For those who have not yet read the first issue of this series, I’ll give a small recap: The time is set well before the formation of the Galactic Republic, and the great Schisms that have torn apart the Jedi Order have not yet taken place. On the planet Typhon, within the Deep Core, beings from several species throughout the galaxy have come to better understand the ways of the Force. Lightsabers are not yet known to these users of the Force, and balance between Light and Dark in all things is taught to the Je’Daii (Jedi). And then, the Infinite Empire catches wind of these mystical users and set their eyes on Typhon.
While I don’t want to spoil things for those of you who wish to read the issue for yourselves, I will tell you this much: if you’re looking for quick-and-gritty action between the Rakata and the Je’Daii, you won’t find it in this issue. What you will find, however, is more exposition, more details, and more history.
I’m a very large Star Wars fan and have been reading the comics since the ’90s, and the one thing I’ve always enjoyed that Dark Horse has done well are origin stories involving the Jedi and the Sith. In the films (even the prequels), there is some exposition concerning the relationship of these two sides of the Force, but the Expanded Universe has done a great job of giving details as to how the animosity has come about; however, this series is the first time the actual origins of the Jedi are shown, the glimpse of the legendary conflict that has dominated Star Wars for eternity. For the die-hard EU fans, this is an enjoyable read.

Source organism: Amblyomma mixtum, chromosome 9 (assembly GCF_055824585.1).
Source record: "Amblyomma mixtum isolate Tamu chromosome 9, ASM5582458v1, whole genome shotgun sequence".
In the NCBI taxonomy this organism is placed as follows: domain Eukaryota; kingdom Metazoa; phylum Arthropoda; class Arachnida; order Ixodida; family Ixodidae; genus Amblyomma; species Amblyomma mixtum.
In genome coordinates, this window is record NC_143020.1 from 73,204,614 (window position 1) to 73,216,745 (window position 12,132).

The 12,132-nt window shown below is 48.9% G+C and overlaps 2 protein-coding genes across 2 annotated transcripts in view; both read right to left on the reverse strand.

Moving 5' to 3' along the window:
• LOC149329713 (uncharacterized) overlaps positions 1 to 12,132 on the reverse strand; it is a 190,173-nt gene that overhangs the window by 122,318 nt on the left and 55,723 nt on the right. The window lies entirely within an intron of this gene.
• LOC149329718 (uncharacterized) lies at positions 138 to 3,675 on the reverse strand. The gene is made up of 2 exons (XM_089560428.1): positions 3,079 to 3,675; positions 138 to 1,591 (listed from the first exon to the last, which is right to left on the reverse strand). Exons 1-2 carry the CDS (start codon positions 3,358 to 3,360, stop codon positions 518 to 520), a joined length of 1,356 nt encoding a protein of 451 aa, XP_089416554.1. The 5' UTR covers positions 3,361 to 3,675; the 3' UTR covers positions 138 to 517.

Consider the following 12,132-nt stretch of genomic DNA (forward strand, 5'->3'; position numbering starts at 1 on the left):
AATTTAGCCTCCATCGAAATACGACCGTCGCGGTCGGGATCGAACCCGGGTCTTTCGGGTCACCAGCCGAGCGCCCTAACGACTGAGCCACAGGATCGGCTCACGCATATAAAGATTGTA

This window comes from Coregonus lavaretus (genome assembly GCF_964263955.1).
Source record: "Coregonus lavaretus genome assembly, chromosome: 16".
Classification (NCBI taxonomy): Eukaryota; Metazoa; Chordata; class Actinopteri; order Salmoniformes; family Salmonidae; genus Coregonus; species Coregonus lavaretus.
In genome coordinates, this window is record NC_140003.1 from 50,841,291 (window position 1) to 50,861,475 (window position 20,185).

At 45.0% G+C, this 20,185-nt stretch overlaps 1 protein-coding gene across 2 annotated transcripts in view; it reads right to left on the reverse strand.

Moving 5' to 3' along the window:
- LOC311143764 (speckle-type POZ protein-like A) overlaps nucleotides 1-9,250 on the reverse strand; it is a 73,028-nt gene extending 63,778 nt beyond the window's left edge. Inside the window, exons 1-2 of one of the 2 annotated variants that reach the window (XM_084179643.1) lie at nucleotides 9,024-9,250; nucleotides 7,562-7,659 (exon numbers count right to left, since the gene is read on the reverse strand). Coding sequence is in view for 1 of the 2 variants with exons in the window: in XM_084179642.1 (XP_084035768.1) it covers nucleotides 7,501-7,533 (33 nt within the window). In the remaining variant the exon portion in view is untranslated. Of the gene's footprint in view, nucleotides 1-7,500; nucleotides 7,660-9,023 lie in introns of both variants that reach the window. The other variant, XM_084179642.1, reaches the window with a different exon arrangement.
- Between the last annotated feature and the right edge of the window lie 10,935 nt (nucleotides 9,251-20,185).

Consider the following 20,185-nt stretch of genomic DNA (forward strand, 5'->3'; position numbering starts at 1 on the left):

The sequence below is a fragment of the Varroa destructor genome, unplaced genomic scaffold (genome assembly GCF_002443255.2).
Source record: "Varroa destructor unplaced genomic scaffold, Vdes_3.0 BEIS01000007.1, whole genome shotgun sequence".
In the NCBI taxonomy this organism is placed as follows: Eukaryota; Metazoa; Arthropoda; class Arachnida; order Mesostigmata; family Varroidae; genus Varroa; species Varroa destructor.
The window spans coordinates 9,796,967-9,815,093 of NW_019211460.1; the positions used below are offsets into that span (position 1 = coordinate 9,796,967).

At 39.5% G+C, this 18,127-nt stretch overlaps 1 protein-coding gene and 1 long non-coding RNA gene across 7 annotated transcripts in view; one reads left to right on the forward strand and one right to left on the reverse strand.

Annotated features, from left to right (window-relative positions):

Even so, I’m not so sure about this particular issue’s development. There are several points of the issue that I would have handled differently, and given the creative team behind the series, I honestly expected more and was slightly disappointed with what I saw. Overall, I believe the issue was a good installment for the series and provided more information for the plot as a whole, but it didn’t seem to push forward the way I felt it could have. The issue felt slow, and focused extensively more on individuals and character development—which is fine, as I hate Mary Sue characters with no depth or difference about them—but it made the overall storyline feel as though this is an issue that one could skip and not necessarily lose any vital information for the series.
The artwork, however, was superb and very visually stimulating—not a surprise, given Jan Duursema’s previous work on Star Wars: Legacy and Star Wars: Republic. For me, the plot makes-or-breaks a comic, despite how good or bad the artwork is, but Duursema’s work is fantastic and truly beautiful. It’s quite interesting to see Typhon and the Infinite Empire (outside of video game graphics) rather than just trying to picture it in my mind whenever I’ve read about them.
For the most part, I would recommend this issue to anyone who is invested in Star Wars comics, and especially this series, but it’s not an issue that a non-Star Wars fan can easily melt into; it requires previous knowledge of the series at least, and probably Star Wars as a whole.